Sustainability Through Literature: Greenwashing and Awareness

Authors: Regan Russell, Abigail Axton, Kayla Clark, Kira Magnus, Brennan Borden, Abigail Kennedy, Sophia Olechowski 

Sustainability is meeting the needs of the present without compromising the needs of the future. There are three pillars: social, environmental, and economic. The UN has 17 sustainable development goals. The UN has created an agenda for sustainable development that “provides a shared blueprint for peace and prosperity for people and the planet, now and into the future” (17 Goals). These include strategies to improve health and education, reduce inequality, and improve economic growth, while simultaneously tackling climate change. From the resources to create literature to the concepts tackled, sustainability and literature are intertwined. Literature tackles concepts and serves to promote change through awareness, often African American stories highlight these needs and how actions affect your environment, showing the importance of connections with nature. Both the African American stories and the 17 goals share a common thread of saving future generations and promoting awareness of the effects of present issues.

In Chapter 10 of Ralph Ellison’s Invisible Man, Lucius Brockway is training the invisible man to perform the job that he has been in charge of for years, but Brockway does not provide him with the crucial information that is needed to safely handle the job. The relationship between the two characters could be seen as akin to the relationships between activists and those in power. Without this education, Climate activists across the country consistently warn companies and authorities of the potential effects of climate change but are ignored by many and overlooked due to the lack of baseline education on the topic. While Brockway does warn the invisible man to watch the pressure, he fails to explain the drastic repercussions of failing, “I wants you to keep a ‘specially sharp eye on this here sonofabitch. The last couple of days he’s ‘veloped a habit of building up too fast. Causes me a heap of trouble. You see him gitting past 75, you yell, and yell loud!” (13). The invisible man ignores the pressure, due to the gaps in his training, which leads to the explosion that occurs at the end of the chapter despite constant warnings, the explosion affects the Invisible Man but not Brockway because he runs away, which can be a symbol of younger generations bearing the brunt of environmental downfall that was brought on by older generation’s mistakes. This generational cause and effect is also represented in Lucille Clifton’s Generations poem which discusses the need to work because when you die there will still be people after you.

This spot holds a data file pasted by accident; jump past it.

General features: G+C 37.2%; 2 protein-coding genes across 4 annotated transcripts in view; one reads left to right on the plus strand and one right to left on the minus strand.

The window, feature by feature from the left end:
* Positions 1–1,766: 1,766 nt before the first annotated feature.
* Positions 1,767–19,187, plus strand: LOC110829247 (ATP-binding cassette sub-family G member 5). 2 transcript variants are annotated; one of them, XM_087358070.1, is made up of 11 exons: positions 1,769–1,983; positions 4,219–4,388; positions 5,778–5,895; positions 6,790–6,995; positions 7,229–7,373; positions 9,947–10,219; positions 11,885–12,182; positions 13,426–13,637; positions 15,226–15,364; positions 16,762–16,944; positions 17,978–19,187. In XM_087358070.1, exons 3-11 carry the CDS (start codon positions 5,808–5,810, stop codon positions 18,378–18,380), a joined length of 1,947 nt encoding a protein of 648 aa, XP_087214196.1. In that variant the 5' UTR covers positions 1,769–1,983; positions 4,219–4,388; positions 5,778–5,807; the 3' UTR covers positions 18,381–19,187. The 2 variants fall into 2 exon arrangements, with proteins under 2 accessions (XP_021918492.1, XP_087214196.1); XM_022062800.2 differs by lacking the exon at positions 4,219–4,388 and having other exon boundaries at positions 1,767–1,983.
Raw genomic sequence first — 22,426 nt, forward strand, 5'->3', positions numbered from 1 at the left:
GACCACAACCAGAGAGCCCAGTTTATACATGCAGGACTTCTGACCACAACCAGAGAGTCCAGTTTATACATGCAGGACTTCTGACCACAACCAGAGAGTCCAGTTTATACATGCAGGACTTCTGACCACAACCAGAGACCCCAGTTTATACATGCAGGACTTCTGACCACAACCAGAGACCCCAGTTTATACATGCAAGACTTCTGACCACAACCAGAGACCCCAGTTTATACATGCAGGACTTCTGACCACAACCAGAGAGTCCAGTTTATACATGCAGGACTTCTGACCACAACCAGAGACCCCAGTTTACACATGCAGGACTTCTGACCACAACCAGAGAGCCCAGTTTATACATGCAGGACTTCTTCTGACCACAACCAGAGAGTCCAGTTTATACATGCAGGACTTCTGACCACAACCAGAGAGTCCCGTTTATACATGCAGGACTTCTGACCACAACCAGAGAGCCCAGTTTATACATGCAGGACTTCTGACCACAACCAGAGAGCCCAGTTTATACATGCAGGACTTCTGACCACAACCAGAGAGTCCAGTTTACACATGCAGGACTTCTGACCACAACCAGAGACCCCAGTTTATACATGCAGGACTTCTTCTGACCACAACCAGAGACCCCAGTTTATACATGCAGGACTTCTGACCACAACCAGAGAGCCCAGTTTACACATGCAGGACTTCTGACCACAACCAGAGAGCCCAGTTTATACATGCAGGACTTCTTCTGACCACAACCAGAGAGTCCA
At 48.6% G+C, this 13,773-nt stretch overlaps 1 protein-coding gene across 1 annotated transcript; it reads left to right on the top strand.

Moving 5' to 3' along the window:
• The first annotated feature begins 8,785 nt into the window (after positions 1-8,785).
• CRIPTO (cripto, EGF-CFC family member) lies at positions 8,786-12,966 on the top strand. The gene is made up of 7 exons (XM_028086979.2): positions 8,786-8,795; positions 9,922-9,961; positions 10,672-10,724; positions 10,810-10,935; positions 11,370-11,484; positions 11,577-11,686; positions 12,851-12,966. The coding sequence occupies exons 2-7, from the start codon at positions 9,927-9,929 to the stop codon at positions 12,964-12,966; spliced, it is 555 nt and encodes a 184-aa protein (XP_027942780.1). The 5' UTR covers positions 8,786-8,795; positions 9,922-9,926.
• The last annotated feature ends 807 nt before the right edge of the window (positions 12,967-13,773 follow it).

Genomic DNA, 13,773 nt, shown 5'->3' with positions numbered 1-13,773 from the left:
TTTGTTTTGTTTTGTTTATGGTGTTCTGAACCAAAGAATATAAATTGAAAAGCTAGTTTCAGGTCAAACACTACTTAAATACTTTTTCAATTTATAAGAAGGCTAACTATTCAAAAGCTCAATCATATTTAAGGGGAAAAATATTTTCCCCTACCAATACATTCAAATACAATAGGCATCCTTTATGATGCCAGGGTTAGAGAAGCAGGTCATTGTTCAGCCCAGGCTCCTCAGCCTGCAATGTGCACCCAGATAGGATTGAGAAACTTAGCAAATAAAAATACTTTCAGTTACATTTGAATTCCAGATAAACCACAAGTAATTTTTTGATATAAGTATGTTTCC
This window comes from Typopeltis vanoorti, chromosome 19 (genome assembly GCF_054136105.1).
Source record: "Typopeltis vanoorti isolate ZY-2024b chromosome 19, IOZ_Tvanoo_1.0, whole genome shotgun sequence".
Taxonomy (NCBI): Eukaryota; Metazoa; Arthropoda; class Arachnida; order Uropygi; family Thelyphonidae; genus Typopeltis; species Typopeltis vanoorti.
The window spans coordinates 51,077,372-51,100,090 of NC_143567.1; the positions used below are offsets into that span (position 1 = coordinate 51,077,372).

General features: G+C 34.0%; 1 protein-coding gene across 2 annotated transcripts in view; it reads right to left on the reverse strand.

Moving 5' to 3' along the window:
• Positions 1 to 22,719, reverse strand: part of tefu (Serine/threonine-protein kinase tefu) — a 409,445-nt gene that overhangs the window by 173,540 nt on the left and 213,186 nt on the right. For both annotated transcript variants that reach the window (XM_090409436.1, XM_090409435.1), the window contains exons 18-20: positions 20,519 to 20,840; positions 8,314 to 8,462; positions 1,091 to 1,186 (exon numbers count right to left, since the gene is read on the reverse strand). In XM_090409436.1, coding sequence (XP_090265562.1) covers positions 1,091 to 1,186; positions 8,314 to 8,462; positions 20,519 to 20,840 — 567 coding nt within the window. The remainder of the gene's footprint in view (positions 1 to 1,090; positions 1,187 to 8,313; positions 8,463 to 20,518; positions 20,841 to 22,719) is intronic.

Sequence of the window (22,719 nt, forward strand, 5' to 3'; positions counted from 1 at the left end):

Beyond this, many companies have been guilty of something that has been coined as the term “greenwashing,” misleading consumers to believe that their products have been produced in a sustainably sound manner or have environmental benefits that they do not possess. The company that Brockway and the invisible man work for is named Liberty Paints who advertise their paint as pure. Even creating a slogan advertising this; “Keep America Pure With Liberty Paints”, but their paints are shown to be impure. This false advertising shows the behind-the-scenes deceit that major companies produce to cut costs whilst still maintaining a positive appearance despite the negative effects they have on the environment. This is dangerous as without awareness there is no room for improvement or reform. As mentioned in the UN’s goals, education is necessary to create changes in sustainability. In both of these examples from Invisible Man, a lack of education directly leads to misinformation and a disastrous accumulation of pressure. Similarly, Kwame Alexander’s Life poem demonstrates the concept of instead of trying to fix issues it turns into a political contest to see who is more morally right while ensuring a lack of blame. This promotes the growth of negatives rather than reworking issues to find new solutions.

Another work of literature that raises questions about sustainability and climate change is the poem “Life” by Kwame Alexander. This poem follows a narrator who finds their home being eaten by termites (ll. 1-4). In response to the termites eating his home, Alexander’s narrator’s friends assure them that “the good/liberal ones/ were not involved” (ll. 6-10). Rather than taking action to protect the narrator’s home, the friends are worried about the identity of the termites. After the narrator’s friends assure the narrator about the termites, the poem ends, implying that the termites were not stopped from destroying the home entirely. The termites in the poem can be used as a metaphor for many issues, including climate change. Using that metaphor, one can see how the poem is critiquing how issues relating to climate change often go unsolved because there is a greater focus on preserving the “innocence” of one’s political identity. No one wants the world to end because of climate change, just like the narrator’s friends don’t want the narrator’s house to be destroyed, but the need for one’s identity to be right often distracts from doing the work that will solve the problem. Alexander’s poem illustrates and criticizes this prioritization of keeping the image of one’s identity innocent.